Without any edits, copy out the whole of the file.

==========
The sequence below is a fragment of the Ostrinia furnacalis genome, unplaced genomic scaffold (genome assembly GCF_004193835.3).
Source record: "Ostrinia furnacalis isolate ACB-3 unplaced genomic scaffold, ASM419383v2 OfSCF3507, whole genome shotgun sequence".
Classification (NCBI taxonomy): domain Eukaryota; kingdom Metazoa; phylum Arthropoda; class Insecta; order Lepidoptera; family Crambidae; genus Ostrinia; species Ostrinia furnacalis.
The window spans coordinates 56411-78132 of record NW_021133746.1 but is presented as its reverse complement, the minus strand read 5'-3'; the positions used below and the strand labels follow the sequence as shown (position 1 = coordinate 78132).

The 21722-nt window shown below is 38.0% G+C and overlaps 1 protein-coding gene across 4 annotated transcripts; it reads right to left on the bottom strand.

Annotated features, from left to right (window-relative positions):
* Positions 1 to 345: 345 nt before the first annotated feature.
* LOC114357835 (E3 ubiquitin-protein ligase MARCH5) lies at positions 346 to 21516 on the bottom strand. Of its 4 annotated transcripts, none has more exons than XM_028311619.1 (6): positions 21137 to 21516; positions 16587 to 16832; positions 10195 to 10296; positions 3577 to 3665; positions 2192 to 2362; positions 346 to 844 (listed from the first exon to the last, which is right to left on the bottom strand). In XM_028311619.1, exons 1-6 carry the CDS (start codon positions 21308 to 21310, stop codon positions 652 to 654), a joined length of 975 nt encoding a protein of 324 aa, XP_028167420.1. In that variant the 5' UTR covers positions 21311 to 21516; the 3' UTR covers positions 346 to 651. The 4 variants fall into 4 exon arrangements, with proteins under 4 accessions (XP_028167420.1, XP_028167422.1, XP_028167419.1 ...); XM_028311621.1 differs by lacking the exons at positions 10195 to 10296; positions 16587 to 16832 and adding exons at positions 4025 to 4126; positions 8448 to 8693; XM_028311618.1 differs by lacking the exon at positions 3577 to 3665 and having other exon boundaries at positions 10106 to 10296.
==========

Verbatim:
The sequence below is a fragment of the Ostrinia furnacalis genome, unplaced genomic scaffold (genome assembly GCF_004193835.3).
Source record: "Ostrinia furnacalis isolate ACB-3 unplaced genomic scaffold, ASM419383v2 OfSCF3507, whole genome shotgun sequence".
Classification (NCBI taxonomy): domain Eukaryota; kingdom Metazoa; phylum Arthropoda; class Insecta; order Lepidoptera; family Crambidae; genus Ostrinia; species Ostrinia furnacalis.
The window spans coordinates 56411-78132 of record NW_021133746.1 but is presented as its reverse complement, the minus strand read 5'-3'; the positions used below and the strand labels follow the sequence as shown (position 1 = coordinate 78132).

The 21722-nt window shown below is 38.0% G+C and overlaps 1 protein-coding gene across 4 annotated transcripts; it reads right to left on the bottom strand.

Annotated features, from left to right (window-relative positions):
* Positions 1 to 345: 345 nt before the first annotated feature.
* LOC114357835 (E3 ubiquitin-protein ligase MARCH5) lies at positions 346 to 21516 on the bottom strand. Of its 4 annotated transcripts, none has more exons than XM_028311619.1 (6): positions 21137 to 21516; positions 16587 to 16832; positions 10195 to 10296; positions 3577 to 3665; positions 2192 to 2362; positions 346 to 844 (listed from the first exon to the last, which is right to left on the bottom strand). In XM_028311619.1, exons 1-6 carry the CDS (start codon positions 21308 to 21310, stop codon positions 652 to 654), a joined length of 975 nt encoding a protein of 324 aa, XP_028167420.1. In that variant the 5' UTR covers positions 21311 to 21516; the 3' UTR covers positions 346 to 651. The 4 variants fall into 4 exon arrangements, with proteins under 4 accessions (XP_028167420.1, XP_028167422.1, XP_028167419.1 ...); XM_028311621.1 differs by lacking the exons at positions 10195 to 10296; positions 16587 to 16832 and adding exons at positions 4025 to 4126; positions 8448 to 8693; XM_028311618.1 differs by lacking the exon at positions 3577 to 3665 and having other exon boundaries at positions 10106 to 10296.